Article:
[Mono-devel-list] Async Socket Reads
Thomas Harning Jr.
harningt at gmail.com
Tue Apr 5 23:01:58 EDT 2005
Does anyone know when AIO will be integrated for sockets into the kernel. I was just recently testing out some code that multiplexed socket data and found that multiple reads will get dealt with out of order.
Due to this I bet multiple sequential BeginWrites will also result in non-deterministic ordering (though I'd assume all the data from each will be pushed out in the same order because its not like BeginRead where you expect not all teh data to be ready/read at one time).
This is very different from Microsoft's IOCPs in which anything posted will get completed in order... the callbacks' order is not deterministic but that isn't much of a fixable issue since thread starting is not deterministic.
Does anyone know of a good way to deal with maximizing socket throughput for linux, perhaps also for windows (but I'm pretty sure queueing up reads is best).
I'm writing up a library that will simplify demultiplexing data from sockets such that events will get fired when a clump of data is received.
Essentially this is the process:
Collect all the data needed, write the length, write the data.
[The length and data could be in different arrays so that copying is unneeded or the data could be set such that there are 4 bytes to store the length].
- the writer could be set up so that an app could Post the data asynchronously and the writer would deal with setting up the data arrays async or sync (perhaps depending on data length or estimated data length) and then usee BeginWrite to post the data. With linux perhaps it'd be best to just to Write if a new worker thread was spawned or the threadpool was used (unless the expected client/write count would be much larger than expected. Just using Async mode might also be good for the writer at least... not quite sure.
Post a bunch of async reads that are numbered so that data can be organized in order to patch them together (since callbacks will not necessarily be in order). [with linux I guess I might just have to do 1 at a time]
Upon receipt of data, post another begin read, put the data into a sorted list based upon the number, optionally do data processing on the data to see if we can patch together a message.
Upon receipt of a full message, post an event/callback to the user. (perhaps justs dumping the message into an array which the user would run through occasionally to deal with messages).
For the reader I did a small optimization to deal with memory:
- Set up a BlockManager that keeps a set of free blocks.
The BlockManager is empty at the start and has a set size at construction.
Upon a request for a Block, the manager checks if the free list has a block to use, if not, a new block of the set size is created and returned.
When the user is done with the block, it can post it back to the manager for reuse.
No assumptions are made about the contents of the block when it comes from the block manager (though in my case I make it responsible for atomically incrementing a blockNumber value which is assigned upon request for the block. That's used for block ordering on receive.
As soon as I clean up the hack code that I was trying to do to see where the problems that were occuring, I'll set up a sourceforge project for this C# code (which I may add more C# network stuff)... I might use Savannah though so that I can use SVN which I prefer.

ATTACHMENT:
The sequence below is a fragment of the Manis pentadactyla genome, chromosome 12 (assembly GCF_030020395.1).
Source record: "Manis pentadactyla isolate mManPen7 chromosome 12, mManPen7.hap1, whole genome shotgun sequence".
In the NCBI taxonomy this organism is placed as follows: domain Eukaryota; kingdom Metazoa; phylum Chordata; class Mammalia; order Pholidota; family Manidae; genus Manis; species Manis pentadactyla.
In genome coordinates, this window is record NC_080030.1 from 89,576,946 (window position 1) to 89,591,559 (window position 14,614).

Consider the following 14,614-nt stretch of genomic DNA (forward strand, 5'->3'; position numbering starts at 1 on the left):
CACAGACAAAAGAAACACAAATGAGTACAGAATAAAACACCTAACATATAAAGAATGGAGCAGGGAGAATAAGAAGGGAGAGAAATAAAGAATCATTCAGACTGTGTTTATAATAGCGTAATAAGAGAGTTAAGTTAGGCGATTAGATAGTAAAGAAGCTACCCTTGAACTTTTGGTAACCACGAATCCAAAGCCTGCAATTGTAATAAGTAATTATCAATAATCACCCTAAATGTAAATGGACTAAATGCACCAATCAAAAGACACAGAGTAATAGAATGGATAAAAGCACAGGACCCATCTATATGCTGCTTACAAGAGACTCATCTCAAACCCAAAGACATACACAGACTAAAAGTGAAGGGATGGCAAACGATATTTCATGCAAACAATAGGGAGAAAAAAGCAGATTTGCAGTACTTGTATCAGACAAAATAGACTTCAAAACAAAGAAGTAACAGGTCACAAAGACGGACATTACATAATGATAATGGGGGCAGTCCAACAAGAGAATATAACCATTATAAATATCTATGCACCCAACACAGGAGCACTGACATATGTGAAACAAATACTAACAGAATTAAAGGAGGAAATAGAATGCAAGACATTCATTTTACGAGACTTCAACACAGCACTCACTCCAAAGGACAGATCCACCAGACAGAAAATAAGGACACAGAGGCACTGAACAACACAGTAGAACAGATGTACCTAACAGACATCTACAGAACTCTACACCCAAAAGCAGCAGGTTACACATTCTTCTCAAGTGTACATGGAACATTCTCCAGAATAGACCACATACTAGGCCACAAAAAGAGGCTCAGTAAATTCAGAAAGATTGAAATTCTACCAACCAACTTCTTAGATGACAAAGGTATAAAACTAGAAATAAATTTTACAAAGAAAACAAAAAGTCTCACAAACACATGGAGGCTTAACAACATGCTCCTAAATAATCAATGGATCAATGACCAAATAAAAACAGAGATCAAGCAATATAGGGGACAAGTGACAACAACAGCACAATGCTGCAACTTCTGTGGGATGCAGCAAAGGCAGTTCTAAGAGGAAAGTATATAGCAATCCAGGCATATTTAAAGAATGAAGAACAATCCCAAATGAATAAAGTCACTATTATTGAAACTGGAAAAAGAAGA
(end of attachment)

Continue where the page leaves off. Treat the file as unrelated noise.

For the code I had set up, it worked perfectly on Windows 2003 through many many many iterations (I had a random length chosen for the data and when a data block with the length of 3 was received, the callback that read in the message stuff stopped the server and everything closed (as I set it up)). On linux, this test runs perfect as long as no multiplexing is done (basically I just set the number of queued beginReads to 1 [I had Windows 2003 work with 2, 20, and even 50 queued reads]).
[through a remote desktop connection to a school server, gotta love GRdesktop, lol]
If any of you have worked out how to queue up multiple beginreads with Mono in Linux please let me know!
Also, it'd be useful to know if multiple beginwrites are done in order or not... I don't have the time right now to test this out.
Sorry if this message is all over the place as to topics... drank a big rum&coke to help quell the frustration I was feeling over the issues with my seemingly perfect code (though it had become swiss cheese with all the console.writelines i had to put in it, since even if I had used tracing or visual studio .net [which turns out wouldnt have cought it] would be quite an issue with multithreading).
Oh, as a little aside... as I was looking for stuff regarding async IO and serialization and such (since basically I want to serialize asynchronously objects or chunks of data) I found something to do with Guids and serializing them. Apparently Microsoft went against their naming things to mean something in DotNet when designing/implementing the Guid class.... The data variables are _a,_b,_c,_d ... also not of the same type so looking at them isnt very useful... whereas Mono's Guids have meaningful variable names.. so serialization wouldn't work. Though I found pleasantly that they kept the actual variable names as comments so at least looking at the code would provide some idea what they really are. With Mono though, the names don't mean so much as they would with Microsoft because instead of using timestamps and such, mono just uses random values. Somewhat Ironic because apparently Microsoft uses that, but shoves it into the alphabet, and Mono doesnt, but shoved it into
meaningful names for Microsoft's setup, lol.
Thomas Harning Jr.
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